Music Carved in Stone
[caption id="attachment_2501" align="alignnone" width="577"]Woodcut from Flores Musicae (1488)[/caption]
Many say it was Pythagoras, some 2,500 years ago, who first heard the magic. Blacksmith hammers, pounding out strange and beautiful harmonies, caused him to stop in his tracks. He realized that anvils of proportional sizes produced perfect consonances. A 1:2 ratio created an octave, 2:3 a fifth, 3:4 a fourth, and so on…
But there’s more: these same proportions create a triangle. Hearing his beloved geometry in music, Pythagoras came to the conclusion that music is little more than number made sound. The entire universe is founded on numbers and proportions. Musical notes, geometric shapes, and even planets all make music. Plato called this “the harmony of the spheres.”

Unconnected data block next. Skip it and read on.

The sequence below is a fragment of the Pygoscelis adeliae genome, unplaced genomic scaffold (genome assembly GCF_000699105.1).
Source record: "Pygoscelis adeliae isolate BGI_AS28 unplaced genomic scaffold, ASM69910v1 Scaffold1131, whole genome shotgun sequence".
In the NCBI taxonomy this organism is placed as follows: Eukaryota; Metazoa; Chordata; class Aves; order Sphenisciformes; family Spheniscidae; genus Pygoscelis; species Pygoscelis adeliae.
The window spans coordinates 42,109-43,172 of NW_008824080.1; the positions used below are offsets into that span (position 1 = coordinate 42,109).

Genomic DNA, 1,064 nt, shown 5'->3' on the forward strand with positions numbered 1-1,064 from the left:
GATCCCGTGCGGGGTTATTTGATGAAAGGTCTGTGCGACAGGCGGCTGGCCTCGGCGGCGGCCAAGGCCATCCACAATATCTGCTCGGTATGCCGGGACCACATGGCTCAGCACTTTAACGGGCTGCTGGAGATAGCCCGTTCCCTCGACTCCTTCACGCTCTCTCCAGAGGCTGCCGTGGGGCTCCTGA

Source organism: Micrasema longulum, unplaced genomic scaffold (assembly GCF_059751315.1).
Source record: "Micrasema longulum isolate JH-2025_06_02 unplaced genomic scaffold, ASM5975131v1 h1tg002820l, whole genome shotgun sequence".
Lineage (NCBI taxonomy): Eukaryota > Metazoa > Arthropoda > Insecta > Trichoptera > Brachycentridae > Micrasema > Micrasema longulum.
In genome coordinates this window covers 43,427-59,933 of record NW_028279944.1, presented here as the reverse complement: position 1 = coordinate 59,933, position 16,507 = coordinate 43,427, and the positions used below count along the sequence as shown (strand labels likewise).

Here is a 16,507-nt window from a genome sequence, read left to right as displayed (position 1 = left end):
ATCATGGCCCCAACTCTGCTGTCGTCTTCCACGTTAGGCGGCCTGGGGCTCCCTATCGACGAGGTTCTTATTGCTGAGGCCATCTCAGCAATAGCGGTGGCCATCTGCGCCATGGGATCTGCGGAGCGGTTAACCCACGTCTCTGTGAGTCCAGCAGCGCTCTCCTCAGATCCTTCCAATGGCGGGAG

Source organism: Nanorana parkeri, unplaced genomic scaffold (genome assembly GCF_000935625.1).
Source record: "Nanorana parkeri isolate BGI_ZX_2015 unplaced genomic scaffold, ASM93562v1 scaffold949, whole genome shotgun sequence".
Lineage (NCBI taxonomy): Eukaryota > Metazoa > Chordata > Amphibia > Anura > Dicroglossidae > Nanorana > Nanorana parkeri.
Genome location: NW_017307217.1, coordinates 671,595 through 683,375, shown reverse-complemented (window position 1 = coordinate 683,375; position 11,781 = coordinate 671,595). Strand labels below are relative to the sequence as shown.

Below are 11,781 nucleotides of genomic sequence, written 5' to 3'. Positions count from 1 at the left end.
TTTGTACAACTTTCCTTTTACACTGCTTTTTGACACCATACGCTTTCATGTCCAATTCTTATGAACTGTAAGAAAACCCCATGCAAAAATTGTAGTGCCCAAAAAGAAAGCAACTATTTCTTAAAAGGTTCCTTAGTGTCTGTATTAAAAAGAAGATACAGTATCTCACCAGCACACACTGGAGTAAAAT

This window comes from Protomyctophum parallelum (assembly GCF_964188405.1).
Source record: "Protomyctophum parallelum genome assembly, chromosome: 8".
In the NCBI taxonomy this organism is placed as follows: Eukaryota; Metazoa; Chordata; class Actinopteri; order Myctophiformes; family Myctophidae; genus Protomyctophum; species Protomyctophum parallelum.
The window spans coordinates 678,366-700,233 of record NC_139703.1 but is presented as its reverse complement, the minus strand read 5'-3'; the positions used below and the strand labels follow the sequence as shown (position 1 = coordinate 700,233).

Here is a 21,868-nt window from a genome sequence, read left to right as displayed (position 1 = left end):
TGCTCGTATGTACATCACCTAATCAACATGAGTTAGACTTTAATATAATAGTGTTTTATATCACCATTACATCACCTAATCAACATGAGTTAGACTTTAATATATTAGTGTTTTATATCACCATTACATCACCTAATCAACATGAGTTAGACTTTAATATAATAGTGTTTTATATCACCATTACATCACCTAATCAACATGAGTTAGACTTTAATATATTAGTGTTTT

Others say it wasn’t Pythagoras who discovered the celestial harmonies, but Jubal, the mythical Hebrew father of music, along with his brother the blacksmith, Tubalcain. While the debate matters little, what they heard has shaped the course of music and art ever since.
Medieval musicians knew that not only could you see a triangle, you could hear it and even paint it in music. This anonymous woodcut from 1488 shows Jubal measuring anvils at the smithy in the foreground. In the background, he carves the notes of the medieval scale as a pair of musical triangles on two pillars of marble and stone. In doing so, he follows ancient advice that says, “Only wisdom carved in marble and stone will survive the destruction of the apocalypse.”